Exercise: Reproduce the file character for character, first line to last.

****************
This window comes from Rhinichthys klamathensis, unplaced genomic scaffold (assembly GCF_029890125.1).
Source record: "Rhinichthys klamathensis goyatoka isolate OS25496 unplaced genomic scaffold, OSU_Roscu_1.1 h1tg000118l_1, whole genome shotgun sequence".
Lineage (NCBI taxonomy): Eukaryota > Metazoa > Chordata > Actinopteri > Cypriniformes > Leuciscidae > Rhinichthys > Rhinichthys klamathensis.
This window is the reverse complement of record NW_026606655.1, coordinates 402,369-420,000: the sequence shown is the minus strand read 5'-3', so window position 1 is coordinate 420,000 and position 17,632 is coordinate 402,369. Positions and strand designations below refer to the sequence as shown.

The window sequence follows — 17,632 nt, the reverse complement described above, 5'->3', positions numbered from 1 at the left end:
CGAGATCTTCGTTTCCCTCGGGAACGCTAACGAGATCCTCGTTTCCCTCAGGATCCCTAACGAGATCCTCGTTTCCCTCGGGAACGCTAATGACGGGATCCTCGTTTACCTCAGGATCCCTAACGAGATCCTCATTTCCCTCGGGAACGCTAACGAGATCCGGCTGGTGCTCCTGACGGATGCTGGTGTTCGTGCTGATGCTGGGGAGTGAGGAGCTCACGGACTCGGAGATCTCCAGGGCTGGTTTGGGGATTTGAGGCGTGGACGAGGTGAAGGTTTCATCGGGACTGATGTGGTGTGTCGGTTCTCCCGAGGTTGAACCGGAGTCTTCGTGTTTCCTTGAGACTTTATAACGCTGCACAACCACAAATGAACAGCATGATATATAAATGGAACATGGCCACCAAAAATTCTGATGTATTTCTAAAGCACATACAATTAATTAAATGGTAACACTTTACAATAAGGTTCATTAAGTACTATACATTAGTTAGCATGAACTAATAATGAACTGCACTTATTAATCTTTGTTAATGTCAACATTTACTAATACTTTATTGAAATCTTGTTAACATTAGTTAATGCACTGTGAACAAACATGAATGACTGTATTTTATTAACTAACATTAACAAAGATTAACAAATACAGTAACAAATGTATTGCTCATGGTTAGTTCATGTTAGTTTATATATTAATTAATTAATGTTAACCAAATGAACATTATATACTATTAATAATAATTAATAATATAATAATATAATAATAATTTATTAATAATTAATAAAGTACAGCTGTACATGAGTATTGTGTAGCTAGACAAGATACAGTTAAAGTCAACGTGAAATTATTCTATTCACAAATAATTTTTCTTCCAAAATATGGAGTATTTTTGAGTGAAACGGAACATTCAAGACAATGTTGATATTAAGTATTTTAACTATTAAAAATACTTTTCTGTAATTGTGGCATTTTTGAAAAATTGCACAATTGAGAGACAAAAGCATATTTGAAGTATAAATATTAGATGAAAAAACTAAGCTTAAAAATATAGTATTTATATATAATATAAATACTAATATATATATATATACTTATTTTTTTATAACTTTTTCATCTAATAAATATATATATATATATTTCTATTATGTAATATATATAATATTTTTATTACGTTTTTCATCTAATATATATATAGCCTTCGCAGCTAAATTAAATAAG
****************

This window comes from Rhinichthys klamathensis, unplaced genomic scaffold (assembly GCF_029890125.1).
Source record: "Rhinichthys klamathensis goyatoka isolate OS25496 unplaced genomic scaffold, OSU_Roscu_1.1 h1tg000118l_1, whole genome shotgun sequence".
Lineage (NCBI taxonomy): Eukaryota > Metazoa > Chordata > Actinopteri > Cypriniformes > Leuciscidae > Rhinichthys > Rhinichthys klamathensis.
This window is the reverse complement of record NW_026606655.1, coordinates 402,369-420,000: the sequence shown is the minus strand read 5'-3', so window position 1 is coordinate 420,000 and position 17,632 is coordinate 402,369. Positions and strand designations below refer to the sequence as shown.

The window sequence follows — 17,632 nt, the reverse complement described above, 5'->3', positions numbered from 1 at the left end:
CGAGATCTTCGTTTCCCTCGGGAACGCTAACGAGATCCTCGTTTCCCTCAGGATCCCTAACGAGATCCTCGTTTCCCTCGGGAACGCTAATGACGGGATCCTCGTTTACCTCAGGATCCCTAACGAGATCCTCATTTCCCTCGGGAACGCTAACGAGATCCGGCTGGTGCTCCTGACGGATGCTGGTGTTCGTGCTGATGCTGGGGAGTGAGGAGCTCACGGACTCGGAGATCTCCAGGGCTGGTTTGGGGATTTGAGGCGTGGACGAGGTGAAGGTTTCATCGGGACTGATGTGGTGTGTCGGTTCTCCCGAGGTTGAACCGGAGTCTTCGTGTTTCCTTGAGACTTTATAACGCTGCACAACCACAAATGAACAGCATGATATATAAATGGAACATGGCCACCAAAAATTCTGATGTATTTCTAAAGCACATACAATTAATTAAATGGTAACACTTTACAATAAGGTTCATTAAGTACTATACATTAGTTAGCATGAACTAATAATGAACTGCACTTATTAATCTTTGTTAATGTCAACATTTACTAATACTTTATTGAAATCTTGTTAACATTAGTTAATGCACTGTGAACAAACATGAATGACTGTATTTTATTAACTAACATTAACAAAGATTAACAAATACAGTAACAAATGTATTGCTCATGGTTAGTTCATGTTAGTTTATATATTAATTAATTAATGTTAACCAAATGAACATTATATACTATTAATAATAATTAATAATATAATAATATAATAATAATTTATTAATAATTAATAAAGTACAGCTGTACATGAGTATTGTGTAGCTAGACAAGATACAGTTAAAGTCAACGTGAAATTATTCTATTCACAAATAATTTTTCTTCCAAAATATGGAGTATTTTTGAGTGAAACGGAACATTCAAGACAATGTTGATATTAAGTATTTTAACTATTAAAAATACTTTTCTGTAATTGTGGCATTTTTGAAAAATTGCACAATTGAGAGACAAAAGCATATTTGAAGTATAAATATTAGATGAAAAAACTAAGCTTAAAAATATAGTATTTATATATAATATAAATACTAATATATATATATATACTTATTTTTTTATAACTTTTTCATCTAATAAATATATATATATATATTTCTATTATGTAATATATATAATATTTTTATTACGTTTTTCATCTAATATATATATAGCCTTCGCAGCTAAATTAAATAAG